Cohesion policy beyond 2020: simpler to use, closer to your needs
It is worth 374 billion euros, it is Europe's main source of investment and its aim is to reduce economic, social and territorial disparities Europe: it is the new cohesion policy for the 2021-2027 financial period as announced by the Commission on 29 May. Regional Policy Commissioner Corina Crețu's opinion
Though its achievements have been confirmed by countless studies and reports (such as creating over one million jobs across Europe through the last economic and financial crisis, to name but one), the world has changed and so had cohesion policy to.
I believe that now was the moment to increase co-financing rates for EU funded projects. For one thing, simply to go back to pre-crisis existing levels, and for another, higher national co-financing rates mean more ownership of the project for beneficiaries of our funds. But with reduced resources, we needed a stronger "value for money" dimension. I believe we have succeeded by focussing on fewer priorities: structural reforms and investments in Europe's poorer countries on one hand, and sustainable urban development, integration of migrants, science and research in richer countries.
Tomorrow's cohesion policy also needed to be easier to use for beneficiaries. We therefore propose less red tape, simpler ways to claim payments, but also a single "rulebook" for seven EU funds, which should make beneficiaries' lives "seven times" easier... We also felt those programmes that function well could do with simplified audit procedures than those that are more problematic.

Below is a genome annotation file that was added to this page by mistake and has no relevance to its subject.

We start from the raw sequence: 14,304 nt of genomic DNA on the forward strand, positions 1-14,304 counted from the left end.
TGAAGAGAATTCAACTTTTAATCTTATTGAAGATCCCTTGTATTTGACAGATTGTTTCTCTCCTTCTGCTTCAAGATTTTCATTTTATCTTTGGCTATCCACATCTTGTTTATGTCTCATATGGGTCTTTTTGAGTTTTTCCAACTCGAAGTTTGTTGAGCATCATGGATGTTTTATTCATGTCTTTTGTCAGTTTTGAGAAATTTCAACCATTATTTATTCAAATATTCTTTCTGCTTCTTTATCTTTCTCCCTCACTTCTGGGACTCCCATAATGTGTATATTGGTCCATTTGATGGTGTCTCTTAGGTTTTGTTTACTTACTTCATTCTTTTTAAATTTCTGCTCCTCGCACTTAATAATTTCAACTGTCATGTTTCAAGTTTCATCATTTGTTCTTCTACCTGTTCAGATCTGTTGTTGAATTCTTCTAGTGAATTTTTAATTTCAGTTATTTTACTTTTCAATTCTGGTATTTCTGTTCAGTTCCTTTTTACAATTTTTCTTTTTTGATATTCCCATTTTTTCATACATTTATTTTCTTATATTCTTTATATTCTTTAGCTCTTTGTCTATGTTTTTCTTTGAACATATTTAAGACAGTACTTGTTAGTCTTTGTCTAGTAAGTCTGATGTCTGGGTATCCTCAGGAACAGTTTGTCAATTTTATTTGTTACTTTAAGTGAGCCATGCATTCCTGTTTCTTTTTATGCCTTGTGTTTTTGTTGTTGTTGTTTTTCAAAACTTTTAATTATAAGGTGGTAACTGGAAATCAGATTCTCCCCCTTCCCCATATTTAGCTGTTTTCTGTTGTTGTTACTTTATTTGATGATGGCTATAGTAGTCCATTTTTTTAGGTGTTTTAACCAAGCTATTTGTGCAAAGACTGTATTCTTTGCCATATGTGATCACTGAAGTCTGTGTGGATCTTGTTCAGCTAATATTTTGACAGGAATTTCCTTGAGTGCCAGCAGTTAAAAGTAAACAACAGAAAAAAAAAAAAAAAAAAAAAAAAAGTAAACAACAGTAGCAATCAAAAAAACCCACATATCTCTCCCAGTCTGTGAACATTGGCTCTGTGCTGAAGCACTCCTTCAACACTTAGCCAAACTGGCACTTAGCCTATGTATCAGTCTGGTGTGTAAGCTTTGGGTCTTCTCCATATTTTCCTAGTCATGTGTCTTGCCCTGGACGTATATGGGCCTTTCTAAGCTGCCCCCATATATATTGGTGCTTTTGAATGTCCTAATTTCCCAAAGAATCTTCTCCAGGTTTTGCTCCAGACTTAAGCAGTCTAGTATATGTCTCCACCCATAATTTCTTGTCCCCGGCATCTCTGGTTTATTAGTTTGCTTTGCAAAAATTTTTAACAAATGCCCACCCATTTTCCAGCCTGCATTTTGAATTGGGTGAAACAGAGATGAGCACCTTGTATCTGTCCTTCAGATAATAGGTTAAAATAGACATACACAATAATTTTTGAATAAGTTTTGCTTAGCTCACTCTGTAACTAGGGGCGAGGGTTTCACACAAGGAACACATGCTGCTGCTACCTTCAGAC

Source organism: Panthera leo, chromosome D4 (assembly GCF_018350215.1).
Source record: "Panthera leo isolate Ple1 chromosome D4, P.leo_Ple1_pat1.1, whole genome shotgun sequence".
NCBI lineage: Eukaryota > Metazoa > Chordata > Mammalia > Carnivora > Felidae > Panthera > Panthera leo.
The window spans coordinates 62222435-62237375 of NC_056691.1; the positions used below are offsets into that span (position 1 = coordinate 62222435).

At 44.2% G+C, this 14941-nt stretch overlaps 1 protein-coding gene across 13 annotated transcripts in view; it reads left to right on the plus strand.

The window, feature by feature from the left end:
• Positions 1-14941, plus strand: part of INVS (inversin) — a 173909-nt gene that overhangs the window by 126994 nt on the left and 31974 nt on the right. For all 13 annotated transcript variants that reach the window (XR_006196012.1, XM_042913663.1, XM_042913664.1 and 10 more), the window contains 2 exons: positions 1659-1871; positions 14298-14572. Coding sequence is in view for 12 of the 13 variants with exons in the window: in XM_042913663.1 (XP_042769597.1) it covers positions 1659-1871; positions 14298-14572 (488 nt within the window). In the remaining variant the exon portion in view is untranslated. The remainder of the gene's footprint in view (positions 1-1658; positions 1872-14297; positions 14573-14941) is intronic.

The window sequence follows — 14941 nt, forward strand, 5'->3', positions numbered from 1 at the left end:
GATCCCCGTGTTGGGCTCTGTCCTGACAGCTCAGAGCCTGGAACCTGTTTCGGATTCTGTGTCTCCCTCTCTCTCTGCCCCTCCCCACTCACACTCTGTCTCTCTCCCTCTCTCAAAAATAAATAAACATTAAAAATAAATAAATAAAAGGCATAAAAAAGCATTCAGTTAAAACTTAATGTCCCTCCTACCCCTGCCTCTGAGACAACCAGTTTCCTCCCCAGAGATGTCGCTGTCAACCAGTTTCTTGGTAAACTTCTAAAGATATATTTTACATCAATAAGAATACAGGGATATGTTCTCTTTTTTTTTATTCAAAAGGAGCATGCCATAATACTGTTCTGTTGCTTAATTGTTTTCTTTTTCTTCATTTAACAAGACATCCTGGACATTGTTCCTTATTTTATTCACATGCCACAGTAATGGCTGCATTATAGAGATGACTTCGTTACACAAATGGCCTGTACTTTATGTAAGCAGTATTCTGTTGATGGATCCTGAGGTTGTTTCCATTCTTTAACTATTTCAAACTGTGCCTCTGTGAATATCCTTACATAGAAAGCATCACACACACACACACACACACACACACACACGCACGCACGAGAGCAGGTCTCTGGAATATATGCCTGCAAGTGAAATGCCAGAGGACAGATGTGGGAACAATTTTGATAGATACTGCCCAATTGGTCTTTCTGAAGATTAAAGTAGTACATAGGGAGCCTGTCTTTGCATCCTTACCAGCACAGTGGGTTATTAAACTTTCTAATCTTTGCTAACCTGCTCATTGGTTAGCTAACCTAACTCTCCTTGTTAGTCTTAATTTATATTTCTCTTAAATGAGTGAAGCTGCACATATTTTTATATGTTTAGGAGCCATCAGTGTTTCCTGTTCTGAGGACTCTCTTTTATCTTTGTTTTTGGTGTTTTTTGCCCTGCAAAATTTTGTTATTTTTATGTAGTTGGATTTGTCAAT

I am also pleased that we have made cohesion policy's rudder easier to turn when new developments occur. Indeed, at the start of the current seven year period (2014-2020) nobody expected migration and security to feature as one of the top priorities today; however our regions and cities are first in line on those issues but find it difficult to adjust the use of EU funds to new priorities. Therefore we propose that five years into the next financial period, we assess whether today's priorities are still valid or need to be adjusted.
Of course, we have pushed for stronger links with the European Semester; we could not envisage investing €374bn across Europe "in a vacuum", with the risk of conflicting priorities between cohesion policy funds and structural reforms recommendations.
Tomorrow's cohesion policy will also strengthen its urban dimension. Again, this makes total sense, especially as over 80% of Europeans are likely to be living in urban areas by 2050. In future, local authorities, in Hungary and elsewhere, will have more say on how to best use cohesion policy funding in their city, commune or region, and a minimum €13.5 billion from the European Regional Development Fund will help implement local development strategies agreed with local partners.
In short, with reduced financial resources, we are proposing a cohesion policy that looks after each of its regions, regardless of how different their needs are, and therefore leaves nobody behind. A cohesion policy that is simpler to use, simpler to adjust to new developments, focussed on key priorities and tailored to its beneficiaries' needs, all this whilst making sure taxpayers' money is spent soundly... I am confident that the European legislator (Member States and European Parliament) will side with us for a strong, cohesive Europe.
By Corina Crețu, Commissioner for Regional Policy
Front page photo by Emmanuel Dunand / AFP